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Ma calls for policy debate with opposition

2011/09/26 23:04:01

Taipei, Sept. 26 (CNA) President Ma Ying-jeou on Monday called for a debate with the opposition Democratic Progressive Party (DPP) on political policies, saying it would help bring together different points of view in the country.

Ma issued the challenge in his reply to a letter from Winston Yang, a professor of Asian Studies at Seton Hall University, who asked Ma how he would lead Taiwan to become a distinguished democracy out of the current political chaos.

Ma suggested a debate on policies with the DPP would help the country move closer to common views, but he also said that despite occasional disputes between the two main parties, democracy in Taiwan had already greatly contributed to its political stability and economy.

Yang also asked Ma how he would safeguard Taiwan's security amid criticism that he had sacrificed the country's sovereignty in pursuing closer relations with China.

Ma reiterated that the two sides across the Taiwan Strait should institutionalize cross-strait exchanges and maintain the status quo.

He also defended his record, saying that those who have criticized him have not been able to prove how Taiwan's dignity was hurt in the exchanges.

In response to Ma's debate challenge, DPP chairwoman and presidential candidate Tsai Ing-wen said she did not intend to rush into a debate, since there will be a formal debate for all presidential candidates, to be held jointly by six major local media outlets.

Tsai stressed that before any debate, Ma should answer the question she raised earlier about what Ma has done and promised to China while handling cross-strait issues.

Ma said negotiations and agreements between the two sides were not made under any political precondition but later insisted that the "1992 consensus" was the foundation of any exchanges with China, Tsai said.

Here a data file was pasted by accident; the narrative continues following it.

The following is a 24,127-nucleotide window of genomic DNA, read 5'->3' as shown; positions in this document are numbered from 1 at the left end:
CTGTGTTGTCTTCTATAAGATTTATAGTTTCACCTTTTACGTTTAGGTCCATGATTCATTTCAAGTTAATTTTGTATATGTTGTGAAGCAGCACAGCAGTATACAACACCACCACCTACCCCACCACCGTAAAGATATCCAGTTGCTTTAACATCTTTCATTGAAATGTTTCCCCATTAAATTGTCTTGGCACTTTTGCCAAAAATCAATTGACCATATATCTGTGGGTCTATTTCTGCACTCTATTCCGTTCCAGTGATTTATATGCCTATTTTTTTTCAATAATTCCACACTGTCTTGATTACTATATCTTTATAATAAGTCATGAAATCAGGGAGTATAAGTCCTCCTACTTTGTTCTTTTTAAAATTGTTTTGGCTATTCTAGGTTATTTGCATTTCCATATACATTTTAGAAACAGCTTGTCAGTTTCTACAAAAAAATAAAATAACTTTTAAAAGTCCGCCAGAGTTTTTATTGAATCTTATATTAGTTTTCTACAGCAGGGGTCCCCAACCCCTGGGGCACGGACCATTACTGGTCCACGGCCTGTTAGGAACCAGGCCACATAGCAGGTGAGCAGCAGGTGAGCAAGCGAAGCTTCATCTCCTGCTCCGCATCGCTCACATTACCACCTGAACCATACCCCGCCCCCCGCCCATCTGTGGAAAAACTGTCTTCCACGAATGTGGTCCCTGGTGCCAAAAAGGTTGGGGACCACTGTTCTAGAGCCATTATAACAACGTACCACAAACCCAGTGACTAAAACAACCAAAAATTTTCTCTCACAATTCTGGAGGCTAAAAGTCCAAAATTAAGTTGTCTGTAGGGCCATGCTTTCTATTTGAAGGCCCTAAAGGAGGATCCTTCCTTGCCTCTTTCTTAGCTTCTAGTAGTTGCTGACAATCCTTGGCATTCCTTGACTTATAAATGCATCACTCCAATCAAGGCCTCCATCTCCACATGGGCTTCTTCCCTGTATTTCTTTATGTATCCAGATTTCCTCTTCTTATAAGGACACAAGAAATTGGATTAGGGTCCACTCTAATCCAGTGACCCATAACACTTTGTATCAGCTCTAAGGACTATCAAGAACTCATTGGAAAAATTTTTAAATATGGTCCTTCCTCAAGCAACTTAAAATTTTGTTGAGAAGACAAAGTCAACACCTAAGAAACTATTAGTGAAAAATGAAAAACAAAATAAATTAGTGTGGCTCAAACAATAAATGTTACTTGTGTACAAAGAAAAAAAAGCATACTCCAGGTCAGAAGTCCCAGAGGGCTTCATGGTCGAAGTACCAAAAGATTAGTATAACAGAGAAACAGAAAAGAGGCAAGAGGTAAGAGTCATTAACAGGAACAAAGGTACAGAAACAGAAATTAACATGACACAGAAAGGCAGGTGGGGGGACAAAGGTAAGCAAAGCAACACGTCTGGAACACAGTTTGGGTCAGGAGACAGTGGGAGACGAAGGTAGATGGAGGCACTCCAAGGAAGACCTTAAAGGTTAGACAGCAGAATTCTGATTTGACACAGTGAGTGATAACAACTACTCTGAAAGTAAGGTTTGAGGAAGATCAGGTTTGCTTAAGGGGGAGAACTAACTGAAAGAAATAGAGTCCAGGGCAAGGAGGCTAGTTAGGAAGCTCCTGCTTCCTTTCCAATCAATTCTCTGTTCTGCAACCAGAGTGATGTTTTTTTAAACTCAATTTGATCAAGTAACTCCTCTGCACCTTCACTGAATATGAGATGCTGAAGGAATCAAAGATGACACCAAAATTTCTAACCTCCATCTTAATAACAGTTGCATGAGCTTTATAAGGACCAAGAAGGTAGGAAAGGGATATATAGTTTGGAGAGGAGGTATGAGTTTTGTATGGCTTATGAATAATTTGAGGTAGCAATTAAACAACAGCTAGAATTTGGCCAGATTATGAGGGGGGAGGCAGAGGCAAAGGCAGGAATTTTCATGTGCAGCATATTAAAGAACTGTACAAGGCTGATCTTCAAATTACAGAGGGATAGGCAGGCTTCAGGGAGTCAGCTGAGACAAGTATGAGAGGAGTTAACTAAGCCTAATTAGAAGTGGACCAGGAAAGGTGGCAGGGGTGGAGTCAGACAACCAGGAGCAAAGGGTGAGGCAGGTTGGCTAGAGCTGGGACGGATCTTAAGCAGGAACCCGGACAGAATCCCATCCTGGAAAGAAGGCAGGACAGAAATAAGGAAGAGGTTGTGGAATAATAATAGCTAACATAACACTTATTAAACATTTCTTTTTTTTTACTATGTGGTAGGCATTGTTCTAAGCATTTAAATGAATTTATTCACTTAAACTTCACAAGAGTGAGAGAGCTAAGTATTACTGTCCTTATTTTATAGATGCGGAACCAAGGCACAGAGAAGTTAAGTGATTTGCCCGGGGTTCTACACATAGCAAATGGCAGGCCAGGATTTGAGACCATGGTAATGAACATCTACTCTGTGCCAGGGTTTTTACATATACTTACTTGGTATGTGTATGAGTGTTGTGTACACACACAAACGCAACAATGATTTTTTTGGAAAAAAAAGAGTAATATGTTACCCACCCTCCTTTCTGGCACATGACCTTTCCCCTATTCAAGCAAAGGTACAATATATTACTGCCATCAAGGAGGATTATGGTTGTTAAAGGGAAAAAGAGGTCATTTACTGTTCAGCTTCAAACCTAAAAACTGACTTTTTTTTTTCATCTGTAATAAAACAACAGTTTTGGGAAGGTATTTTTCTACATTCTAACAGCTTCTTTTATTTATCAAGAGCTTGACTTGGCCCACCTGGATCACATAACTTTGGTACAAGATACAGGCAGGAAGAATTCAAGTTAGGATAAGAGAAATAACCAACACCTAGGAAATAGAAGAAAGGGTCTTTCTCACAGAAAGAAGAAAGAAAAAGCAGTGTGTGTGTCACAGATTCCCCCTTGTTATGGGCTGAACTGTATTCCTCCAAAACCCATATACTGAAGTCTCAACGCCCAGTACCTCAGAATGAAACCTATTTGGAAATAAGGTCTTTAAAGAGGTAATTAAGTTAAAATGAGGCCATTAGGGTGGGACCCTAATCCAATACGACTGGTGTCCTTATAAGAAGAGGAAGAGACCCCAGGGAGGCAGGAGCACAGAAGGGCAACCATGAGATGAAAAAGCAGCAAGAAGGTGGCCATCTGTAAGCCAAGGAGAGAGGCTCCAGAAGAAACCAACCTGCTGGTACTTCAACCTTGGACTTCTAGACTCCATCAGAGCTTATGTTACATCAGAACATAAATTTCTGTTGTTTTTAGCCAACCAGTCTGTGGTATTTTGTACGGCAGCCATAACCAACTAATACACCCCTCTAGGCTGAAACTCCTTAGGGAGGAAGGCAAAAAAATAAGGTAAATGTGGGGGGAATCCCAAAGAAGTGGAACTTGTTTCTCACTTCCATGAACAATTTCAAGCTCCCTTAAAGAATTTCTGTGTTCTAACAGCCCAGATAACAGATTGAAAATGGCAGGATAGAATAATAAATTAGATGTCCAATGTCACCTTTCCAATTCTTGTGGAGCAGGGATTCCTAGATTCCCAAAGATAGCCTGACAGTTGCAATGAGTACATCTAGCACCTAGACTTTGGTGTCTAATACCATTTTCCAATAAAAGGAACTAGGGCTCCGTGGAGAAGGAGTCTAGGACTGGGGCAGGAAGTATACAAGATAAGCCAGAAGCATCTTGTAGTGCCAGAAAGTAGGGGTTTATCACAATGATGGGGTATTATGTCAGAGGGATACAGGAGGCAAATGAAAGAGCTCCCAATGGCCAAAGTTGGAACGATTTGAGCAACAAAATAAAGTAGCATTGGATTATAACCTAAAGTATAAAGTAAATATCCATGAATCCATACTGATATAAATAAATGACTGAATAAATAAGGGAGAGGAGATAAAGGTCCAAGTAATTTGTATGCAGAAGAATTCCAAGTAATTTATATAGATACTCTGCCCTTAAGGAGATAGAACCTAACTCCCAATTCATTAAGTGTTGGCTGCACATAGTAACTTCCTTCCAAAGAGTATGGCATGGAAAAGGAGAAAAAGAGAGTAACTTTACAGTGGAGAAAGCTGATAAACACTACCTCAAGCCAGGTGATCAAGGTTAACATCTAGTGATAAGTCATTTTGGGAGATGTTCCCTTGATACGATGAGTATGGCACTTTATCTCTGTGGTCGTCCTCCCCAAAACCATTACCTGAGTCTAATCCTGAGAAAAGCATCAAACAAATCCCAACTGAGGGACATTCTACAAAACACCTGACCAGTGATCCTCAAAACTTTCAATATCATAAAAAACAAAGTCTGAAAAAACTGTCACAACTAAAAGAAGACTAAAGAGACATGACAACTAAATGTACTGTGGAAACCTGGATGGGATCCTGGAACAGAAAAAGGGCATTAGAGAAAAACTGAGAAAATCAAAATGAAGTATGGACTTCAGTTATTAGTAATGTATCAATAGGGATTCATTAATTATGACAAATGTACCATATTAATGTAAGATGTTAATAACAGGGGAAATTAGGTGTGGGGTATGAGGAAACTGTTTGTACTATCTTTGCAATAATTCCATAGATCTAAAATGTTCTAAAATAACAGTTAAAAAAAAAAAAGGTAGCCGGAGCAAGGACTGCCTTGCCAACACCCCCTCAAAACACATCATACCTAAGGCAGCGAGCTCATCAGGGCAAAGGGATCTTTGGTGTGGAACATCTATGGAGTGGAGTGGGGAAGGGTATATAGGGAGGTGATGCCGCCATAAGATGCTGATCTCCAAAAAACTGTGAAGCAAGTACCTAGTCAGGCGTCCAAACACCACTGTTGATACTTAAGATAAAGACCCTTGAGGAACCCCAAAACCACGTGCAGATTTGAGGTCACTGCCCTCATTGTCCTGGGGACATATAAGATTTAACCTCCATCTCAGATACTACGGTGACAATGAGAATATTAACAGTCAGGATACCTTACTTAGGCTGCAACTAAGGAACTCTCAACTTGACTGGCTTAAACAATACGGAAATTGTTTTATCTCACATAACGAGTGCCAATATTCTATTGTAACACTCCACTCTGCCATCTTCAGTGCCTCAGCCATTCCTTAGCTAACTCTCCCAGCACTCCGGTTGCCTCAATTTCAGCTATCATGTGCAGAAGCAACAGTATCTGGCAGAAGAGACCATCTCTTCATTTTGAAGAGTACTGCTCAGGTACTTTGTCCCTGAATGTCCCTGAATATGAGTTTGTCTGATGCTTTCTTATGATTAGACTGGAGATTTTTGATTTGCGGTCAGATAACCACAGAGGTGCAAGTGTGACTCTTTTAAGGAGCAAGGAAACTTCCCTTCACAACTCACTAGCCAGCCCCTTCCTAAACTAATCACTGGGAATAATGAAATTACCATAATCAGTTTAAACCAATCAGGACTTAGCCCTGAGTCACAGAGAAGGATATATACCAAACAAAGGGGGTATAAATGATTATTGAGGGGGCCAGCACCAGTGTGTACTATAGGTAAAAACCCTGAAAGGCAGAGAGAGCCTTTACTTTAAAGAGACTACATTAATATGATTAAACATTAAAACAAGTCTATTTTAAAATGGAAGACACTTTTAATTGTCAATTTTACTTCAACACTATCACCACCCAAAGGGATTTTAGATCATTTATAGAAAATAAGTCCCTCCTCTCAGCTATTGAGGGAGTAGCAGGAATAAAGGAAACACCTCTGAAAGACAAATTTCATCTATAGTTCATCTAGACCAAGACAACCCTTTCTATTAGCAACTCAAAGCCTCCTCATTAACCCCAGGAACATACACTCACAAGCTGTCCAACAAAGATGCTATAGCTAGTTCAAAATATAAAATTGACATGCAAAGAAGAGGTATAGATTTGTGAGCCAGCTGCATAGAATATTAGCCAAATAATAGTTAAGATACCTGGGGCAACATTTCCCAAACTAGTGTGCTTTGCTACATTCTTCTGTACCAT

She urged the president to answer her question, which she said she asked on behalf of the 23 million people in Taiwan.

The "1992 consensus" is what the KMT describes as a tacit understanding between the two sides in which there is only "one China" with each side free to interpret what that means.

Tsai also said there has been speculation of Ma's intention to sign a peace accord with China were he to be reelected, despite the president's contention that the time for a cross-strait peace accord or any political negotiations was not ripe.

According to AP, an American diplomatic cable released by WikiLeaks showed that Ma told Timothy Keating, former chief of the United States Pacific Command, in late 2009 that political discussions with China were possible.

"Despite warming economic ties, (China's) military posture across the Strait remains unchanged. People's Liberation Army activities in recent months demonstrated that Taiwan may need to move beyond economic discussions into political discussions with the mainland," Ma was cited as saying in the cable.

Meanwhile, Premier Wu Den-yih, Ma's running mate, said he would attend such a debate as a vice presidential candidate were he invited.

(By Lee Shu-hua, Sophia Yeh, Wen Kuei-hsiang and Jamie Wang)